On the subject of population numbers, we are not a land that is dying out. In its main variant, the German statistical office starts from a decline from 82 to 75 million people in Germany. This is less than a ten percent decline in 50 years in one of Europe’s most populous countries measured in absolute population figures and in relation to surface area. The expected number of 12,100.000 children and youth in no way promise a land without children’s smiles. Perhaps a little more room for positive developments will be created. Work could become more effective at least in the hopelessly overcrowded universities today. Consciously or unconsciously another fact of the German statistical office does not enter the public discussions. The appreciable rise of the pension numbers will occur at the earliest in 2025 when the powerful age g4roups from the beginnings of the 1960s retire. Is this un-dramatic development of the next two decades the reason everybody only looks to the year 2050 and is hardly interested in the years in between?
ON THE CERTAINTY OF LONG TERM FORECASTS
In the whole demography discussion, the development up to 2050 seems firmly pre-programmed without any more possibilities for movement. A comparison of past predictions with the actual development and very simple reflection show that this is hardly true.
· Predictions of population development are nothing but model calculations projecting well-known trends. They cannot forecast structural breaches. A 50-year prognosis from 1950 would not have taken into account the pill or the baby boom, the influx of foreign workers and eastern European settlers or the trend to small families and simple life. A calculation from 1900 to 1950 would have even overlooked two world wars. Only today do we hear the arrogant claim of being able to foresee the future despite our fast-paced age. Here is a dumb question: Would you trust a prediction of Konrad Adenauer from 1951 (!!!) for today? If so, you should read what I am writing. If not, why do you believe in forecasting power today?
· Two of the most important screws of the calculating model of statisticians – the number of children per woman and the immigration of foreigners – are at least partly influenced by policy, for instance by child-friendly measures or active immigration policy to lower the need for workers. The experts of the German statistical office also know that population forecasts are uncertain. Therefore they used nine different variants in the4ir calculations in 2003. The span of the results for 2050 extends from 67 to 81 million people. The difference amounts to 14 million persons. There is no trace of certainty! This uncertainty was also manifest in serious revisions in the past. For example, in its 7th forecast, the office calculated a population of 69.9 million for the year 2030. Only two years later, the number in the 8th forecast was 3.8 to 11.2 million higher!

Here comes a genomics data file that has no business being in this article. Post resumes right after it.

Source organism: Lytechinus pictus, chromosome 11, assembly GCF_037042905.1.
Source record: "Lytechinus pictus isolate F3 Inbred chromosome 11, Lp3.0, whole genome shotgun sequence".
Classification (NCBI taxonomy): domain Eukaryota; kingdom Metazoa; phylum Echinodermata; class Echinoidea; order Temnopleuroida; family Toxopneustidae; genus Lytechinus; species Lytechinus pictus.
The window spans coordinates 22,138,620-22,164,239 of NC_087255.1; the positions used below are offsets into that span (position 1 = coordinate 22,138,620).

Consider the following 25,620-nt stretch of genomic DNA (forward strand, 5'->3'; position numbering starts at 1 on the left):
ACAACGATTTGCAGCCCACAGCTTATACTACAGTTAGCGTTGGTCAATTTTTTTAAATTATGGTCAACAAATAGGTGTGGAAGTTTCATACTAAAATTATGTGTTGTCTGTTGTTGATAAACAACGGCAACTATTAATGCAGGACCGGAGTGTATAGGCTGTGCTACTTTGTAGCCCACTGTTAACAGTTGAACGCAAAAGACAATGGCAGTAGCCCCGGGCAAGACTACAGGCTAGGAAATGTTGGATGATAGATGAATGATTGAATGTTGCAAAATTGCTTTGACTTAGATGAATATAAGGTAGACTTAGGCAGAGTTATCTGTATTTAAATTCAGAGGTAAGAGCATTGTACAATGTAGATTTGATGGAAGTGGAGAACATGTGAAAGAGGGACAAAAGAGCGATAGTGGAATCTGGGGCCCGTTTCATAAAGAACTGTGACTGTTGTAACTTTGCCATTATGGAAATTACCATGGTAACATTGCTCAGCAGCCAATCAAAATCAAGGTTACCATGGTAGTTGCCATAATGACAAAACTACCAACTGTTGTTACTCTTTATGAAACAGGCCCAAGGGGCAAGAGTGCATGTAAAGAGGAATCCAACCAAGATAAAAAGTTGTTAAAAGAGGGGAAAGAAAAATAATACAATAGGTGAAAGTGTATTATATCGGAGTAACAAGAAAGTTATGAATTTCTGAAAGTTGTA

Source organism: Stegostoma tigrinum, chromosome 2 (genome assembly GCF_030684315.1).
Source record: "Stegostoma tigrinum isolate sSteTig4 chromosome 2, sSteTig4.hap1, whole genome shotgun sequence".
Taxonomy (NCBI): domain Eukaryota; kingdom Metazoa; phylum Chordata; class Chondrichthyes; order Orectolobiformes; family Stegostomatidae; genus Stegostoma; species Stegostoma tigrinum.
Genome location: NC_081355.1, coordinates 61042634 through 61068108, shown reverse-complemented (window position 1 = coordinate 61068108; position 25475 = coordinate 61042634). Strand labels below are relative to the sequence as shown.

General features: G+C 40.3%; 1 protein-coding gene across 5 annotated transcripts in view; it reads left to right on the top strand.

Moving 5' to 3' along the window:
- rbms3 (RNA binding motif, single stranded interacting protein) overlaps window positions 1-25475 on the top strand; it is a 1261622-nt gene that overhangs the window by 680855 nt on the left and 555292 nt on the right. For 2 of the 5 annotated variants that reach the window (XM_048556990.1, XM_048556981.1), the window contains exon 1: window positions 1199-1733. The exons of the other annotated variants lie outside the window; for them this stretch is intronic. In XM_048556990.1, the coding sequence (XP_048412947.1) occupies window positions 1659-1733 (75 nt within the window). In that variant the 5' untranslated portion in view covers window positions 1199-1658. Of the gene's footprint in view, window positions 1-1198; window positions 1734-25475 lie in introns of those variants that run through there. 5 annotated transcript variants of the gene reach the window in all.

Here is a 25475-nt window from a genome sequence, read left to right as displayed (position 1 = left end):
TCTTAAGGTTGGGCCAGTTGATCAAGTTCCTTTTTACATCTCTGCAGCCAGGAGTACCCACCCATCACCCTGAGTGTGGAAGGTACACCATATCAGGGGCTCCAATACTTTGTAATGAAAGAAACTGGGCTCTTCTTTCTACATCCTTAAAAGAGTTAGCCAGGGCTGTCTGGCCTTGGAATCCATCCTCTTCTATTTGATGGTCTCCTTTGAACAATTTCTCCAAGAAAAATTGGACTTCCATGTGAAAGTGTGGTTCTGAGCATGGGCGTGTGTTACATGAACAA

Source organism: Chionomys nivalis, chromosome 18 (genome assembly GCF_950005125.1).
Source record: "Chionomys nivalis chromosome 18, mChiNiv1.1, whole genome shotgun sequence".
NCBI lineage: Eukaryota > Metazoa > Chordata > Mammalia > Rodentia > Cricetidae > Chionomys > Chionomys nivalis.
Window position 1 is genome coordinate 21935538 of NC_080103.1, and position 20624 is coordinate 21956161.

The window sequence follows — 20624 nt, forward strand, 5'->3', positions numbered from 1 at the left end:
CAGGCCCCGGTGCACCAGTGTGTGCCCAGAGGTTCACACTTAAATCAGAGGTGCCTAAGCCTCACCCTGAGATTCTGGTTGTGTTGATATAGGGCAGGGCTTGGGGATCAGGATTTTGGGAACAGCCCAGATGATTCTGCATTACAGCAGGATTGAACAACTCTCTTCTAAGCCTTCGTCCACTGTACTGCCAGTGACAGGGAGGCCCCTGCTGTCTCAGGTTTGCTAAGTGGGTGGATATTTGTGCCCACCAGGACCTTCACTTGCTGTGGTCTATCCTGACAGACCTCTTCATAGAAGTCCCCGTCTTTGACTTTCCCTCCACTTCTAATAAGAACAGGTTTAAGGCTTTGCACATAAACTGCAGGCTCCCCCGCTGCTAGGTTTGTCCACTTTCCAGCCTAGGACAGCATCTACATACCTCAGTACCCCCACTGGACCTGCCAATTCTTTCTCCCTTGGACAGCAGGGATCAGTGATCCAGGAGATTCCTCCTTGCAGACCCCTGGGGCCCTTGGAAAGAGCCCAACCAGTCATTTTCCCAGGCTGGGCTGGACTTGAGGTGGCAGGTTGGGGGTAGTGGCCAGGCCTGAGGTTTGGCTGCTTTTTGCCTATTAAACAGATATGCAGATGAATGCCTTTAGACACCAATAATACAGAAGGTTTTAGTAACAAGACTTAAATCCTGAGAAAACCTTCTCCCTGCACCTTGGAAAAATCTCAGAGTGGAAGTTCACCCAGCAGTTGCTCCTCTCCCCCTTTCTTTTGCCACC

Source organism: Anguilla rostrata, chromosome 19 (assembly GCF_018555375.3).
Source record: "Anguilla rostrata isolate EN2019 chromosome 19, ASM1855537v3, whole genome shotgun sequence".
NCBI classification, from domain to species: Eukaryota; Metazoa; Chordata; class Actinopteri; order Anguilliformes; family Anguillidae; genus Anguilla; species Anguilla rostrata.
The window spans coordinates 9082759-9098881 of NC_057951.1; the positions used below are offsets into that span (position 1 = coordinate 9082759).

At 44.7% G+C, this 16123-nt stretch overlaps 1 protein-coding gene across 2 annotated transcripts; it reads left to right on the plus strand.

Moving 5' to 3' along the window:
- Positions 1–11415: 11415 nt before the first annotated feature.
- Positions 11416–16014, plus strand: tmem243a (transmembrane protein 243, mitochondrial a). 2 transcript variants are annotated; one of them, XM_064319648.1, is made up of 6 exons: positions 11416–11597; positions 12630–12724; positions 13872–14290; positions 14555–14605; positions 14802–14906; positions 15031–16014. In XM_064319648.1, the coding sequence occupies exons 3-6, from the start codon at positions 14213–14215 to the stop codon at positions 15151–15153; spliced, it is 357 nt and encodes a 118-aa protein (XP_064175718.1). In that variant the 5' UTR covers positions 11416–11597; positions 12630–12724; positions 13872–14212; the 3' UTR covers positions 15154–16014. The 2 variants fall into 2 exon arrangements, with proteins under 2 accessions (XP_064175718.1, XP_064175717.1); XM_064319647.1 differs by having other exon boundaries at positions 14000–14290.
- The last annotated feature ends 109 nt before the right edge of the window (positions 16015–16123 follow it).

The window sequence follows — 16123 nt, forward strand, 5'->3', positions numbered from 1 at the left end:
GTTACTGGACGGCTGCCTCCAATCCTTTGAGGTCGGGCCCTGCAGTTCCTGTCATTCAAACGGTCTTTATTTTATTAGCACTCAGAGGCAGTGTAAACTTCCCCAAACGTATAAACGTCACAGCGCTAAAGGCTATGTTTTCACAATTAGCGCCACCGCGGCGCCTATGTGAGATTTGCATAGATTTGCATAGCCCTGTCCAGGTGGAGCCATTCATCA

Thus future development is not strictly determined, as the pundits of the population catastrophe would constantly persuade us.
WINNERS OF THE DEMOGRAPHY DISCUSSION
If one quietly considers the arguments, one can only be astonished at the public discussion. Next to a graph on the development of life expectancy in the last century (plus 30 years), there is the complaint in an article that the society that is now six years older cannot be financed any more. On its front page, “Die Welt” writes: “If the birthrate in Germany continues at the present low level, the population will shrivel at least a third in the next three decades.” With the same assumptions, the German statistical office starts from less than minus ten percent in 49 years. Schirrmacher speaks about the “hosts of 110-year old women.” Muntefering knows every second girl born today will be 100 years old. The new mortality table of the German statistical office says only 1.3 percent of people will reach the hundredth year. We have allegedly the lowest birthrate worldwide. In the European Union of 25, Germany is in 14th place according to the statistical office of the European community. Every week there are plenty of shocking statements contradicting the facts. Even prestigious institutes, academics and serious newspapers join in spreading obviously false news that cannot withstand any examination. A competition for the most dramatic news seems presently underway. Truth is a minor consideration.
There are at least two reasons why mistakes remain largely unnoticed:
1. Everybody sees that we are older and the number of children falls. In 2003, people were ready to accept negative news. Accustomed to negative news – the positive was nearly always suppressed -, the pinch of panic could be slowly increased. Like habituation to horror films, people with time are ready to devour more and more. I cannot otherwise explain that such abstruse news is simply believed by almost everyone although the contradictory facts are known. People know that Spain and Italy have lower birthrates than Germany but intuitively accept that Germany is in last place worldwide.
2. There are many influential winners of the demography debate, first of all the private pension insurers. Who can blame them for wanting the largest possible piece from the huge cake of the legal pension insurance, approximately 240 billion euros in 2004? To that end, it is necessary to anchor in all minds that the legal pension insurance cannot solve the problem of demography. The alliance celebrated its success in the middle of March. “The growing demand for private old-age pensions helped the alliance to enormous growth in 2005.”
The other finance service providers have great interest in money influx from outside. Stock markets remain a zero-sum game without fresh money as for example through private old-age pensions. Others lose what one earns.